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Chapter 16: Acids and bases

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1 Chapter 16: Acids and bases
Chemistry 1062: Principles of Chemistry II Andy Aspaas, Instructor

2 Acids and bases Three concepts to describe behaviors of acids and bases Arrhenius concept: ionization of water molecules Bronsted-Lowry concept: donation and acceptance of protons Lewis concept: donation and acceptance of electron pairs

3 Arrhenius concept of acids and bases
Svante Arrhenius, 1884 Arrhenius concept: Acid: increases concentration of hydronium ion, H3O+(aq), when dissolved in water Base: increases concentration of hydroxide ion, OH-(aq), when dissolved in water Hydronium and hydroxide ions are in equilibrium with water molecules, and addition of acids or bases alters this equilibrium

4 Arrhnenius concept Strong acid: completely ionizes in water to give a hydronium ion and an anion HClO4(aq) + H2O(l)  H3O+(aq) + ClO4-(aq) Other strong acids: H2SO4, HI, HBr, HCl, and HNO3 Strong base: completely ionizes in water to give a hydroxide ion and a cation NaOH(aq)  Na+ + OH- Group IA and IIA hydroxides are strong bases (except beryllium hydroxide) Singles out OH- as source of base character, even though other ions can give the effects of bases

5 Bronsted-Lowry concept
1923, Johannes Bronsted and Thomas Lowry Bronsted-Lowry concept involves proton-transfer reactions Acid: species which donates a proton Base: specis which accepts a proton H3O+(aq) + NH3(aq)  H2O(aq) + NH4+(aq)

6 Reversible acid-base reactions
In reversible reactions, both forward and reverse reactions involve a proton transfer NH3(aq) + H2O(aq) ↔ NH4+(aq) + OH-(aq) Conjugate acid-base pair: compounds that differ only by the loss or gain of a proton NH3 (base) and NH4+ (acid) are a conjugate acid/base pair H2O (acid) and OH- (base) are the other pair

7 Amphiprotic species Amphiprotic species: species which can act as either an acid or a base, depending on the nature of the other reactants Water is amphiprotic: NH3(aq) + H2O(aq) ↔ NH4+(aq) + OH-(aq) Base Acid Acid Base HC2H3O2(aq) + H2O(aq) ↔ C2H3O2-(aq) + H3O+(aq) Acid Base Base Acid

8 Lewis concept Lewis concept: Lewis acid: species which can form a covalent bond by accepting an electron pair from another species Lewis base: species which can form a covalent bond by donating an electron pair to another species BF3 + :NH3  BF3—NH3

9 Relative strengths of acids and bases
Strong acids ionize completely in water HCl(aq) + H2O(aq)  Cl-(aq) + H3O+(aq) Water acts as a base, accepting a proton from HCl The forward reaction is predominant, but in the reverse reaction, H3O+ would be the acid Of the two, HCl is the stronger acid, since it more readily donates its proton The arrow in a reaction containing a strong acid will point to the side which contains the weaker acid The same applies to the bases, water is a stronger base than Cl- since it more successfully attracts the proton The arrow also points towards the weaker base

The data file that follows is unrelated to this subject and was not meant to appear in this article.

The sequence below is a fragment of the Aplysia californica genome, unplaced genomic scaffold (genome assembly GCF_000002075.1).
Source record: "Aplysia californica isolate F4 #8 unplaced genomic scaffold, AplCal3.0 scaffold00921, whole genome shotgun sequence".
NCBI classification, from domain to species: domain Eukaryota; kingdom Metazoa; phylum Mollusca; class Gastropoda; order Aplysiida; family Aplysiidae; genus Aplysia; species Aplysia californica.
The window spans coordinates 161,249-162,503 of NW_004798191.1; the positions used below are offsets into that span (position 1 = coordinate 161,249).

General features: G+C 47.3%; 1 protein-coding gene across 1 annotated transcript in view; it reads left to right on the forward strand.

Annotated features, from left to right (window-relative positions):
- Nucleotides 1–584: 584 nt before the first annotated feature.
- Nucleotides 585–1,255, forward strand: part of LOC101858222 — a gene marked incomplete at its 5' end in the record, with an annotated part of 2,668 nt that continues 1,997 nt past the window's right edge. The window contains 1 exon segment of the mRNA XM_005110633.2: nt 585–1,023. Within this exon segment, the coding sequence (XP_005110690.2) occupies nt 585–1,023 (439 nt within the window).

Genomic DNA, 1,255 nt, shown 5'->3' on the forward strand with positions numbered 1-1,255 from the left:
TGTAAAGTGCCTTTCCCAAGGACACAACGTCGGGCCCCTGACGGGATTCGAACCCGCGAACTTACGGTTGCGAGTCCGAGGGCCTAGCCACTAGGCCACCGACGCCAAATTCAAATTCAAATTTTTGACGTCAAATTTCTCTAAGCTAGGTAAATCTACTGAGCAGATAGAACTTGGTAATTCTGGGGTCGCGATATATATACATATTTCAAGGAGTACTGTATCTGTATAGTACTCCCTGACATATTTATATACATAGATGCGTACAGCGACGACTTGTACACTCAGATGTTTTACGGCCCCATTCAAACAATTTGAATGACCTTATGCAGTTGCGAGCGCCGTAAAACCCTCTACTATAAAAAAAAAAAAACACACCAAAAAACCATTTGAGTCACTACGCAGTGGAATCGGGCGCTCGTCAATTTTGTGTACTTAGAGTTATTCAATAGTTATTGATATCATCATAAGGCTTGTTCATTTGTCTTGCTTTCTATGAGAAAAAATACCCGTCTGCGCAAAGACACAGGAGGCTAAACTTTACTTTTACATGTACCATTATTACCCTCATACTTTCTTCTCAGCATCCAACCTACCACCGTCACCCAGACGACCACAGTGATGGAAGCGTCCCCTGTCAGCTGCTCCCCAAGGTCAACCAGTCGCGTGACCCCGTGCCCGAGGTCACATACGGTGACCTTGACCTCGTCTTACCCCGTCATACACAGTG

10 Relative strengths of acids and bases
But, in a weak acid like acetic acid, a small amount of its molecules are ionized HC2H3O2(aq) + H2O(aq) = C2H3O2-(aq) + H3O+(aq) The reverse direction predominates, and therefore H3O+ is a stronger acid than acetic acid, and acetate is a stronger base than water Stronger acids have weaker conjugate bases Weaker acids have stronger conjugate bases

11 Molecular structure and acid strength
Electronegativity and bond strength determine the acidity of a proton If a proton is bonded to a more electronegative element, the bond is more polar and the proton is more easily lost Prevalent in comparisons across rows Long covalent bonds are weaker than short, so as the size of the atom H is bonded with increases, its acidity also increases Prevalent in comparisons down columns Oxoacids (H-O-Y-) increase in acidity with increasing electronegativity of Y, and with increasing number of oxygens attached to Y (both factors increase the partial negative charge of Y)

12 Self-ionization of water
Pure water is ionized to a small extent A proton from one water molecule is transferred to another H2O(l) + H2O(l) = H3O+(aq) + OH-(aq) But since this only occurs to a small extent, the equilibrium constant for this process is small, and the concentration of water remains essentially unchanged Kw = [H3O+][OH-] = 1.0 x at 25 °C Known as the ion-product constant The product of hydronium and hydroxide concentration for any aqueous solution is always Kw at 25 °C

13 Calculating ion concentrations
In a strong acid solution, H3O+ will come completely from the acid itself The autoionization equilibrium is reversed due to Le Chatelier’s principle [H3O+] will equal the acid concentration In a solution of 0.1 M HCl, [H3O+] = 0.1 M Similarly for strong bases, [OH-] = base conc. Substitute into the Kw equation to find the other concentration

14 pH of a solution In acidic solutions, [H3O+] > 1.0 x 10-7 M In neutral solutions, [H3O+] = 1.0 x 10-7 M In basic solutions, [H3O+] > 1.0 x 10-7 M It is more convenient to give these values as pH pH = -log [H3O+] So, if [H3O+] = 1.0 x 10-3 M, pH = 3.00 Acidic solutions, pH < 7 Neutral solutions, pH = 7 Basic solutions, pH > 7

15 pH, pOH, and Kw pOH = -log [OH-] Kw = [H3O+][OH-] = 1.0 x 10-14 pH + pOH = 14 So, to find the pH of a basic solution, first find pOH, then subtract it from 14

16 Acid-base indicators Indicators change color to indicate the pH of a solution Phenolphthalein is colorless in acidic solutions, and pink in basic solutions Protonated phenolphthalein is a colorless acid. When deprotonated, it becomes a pink-colored base.

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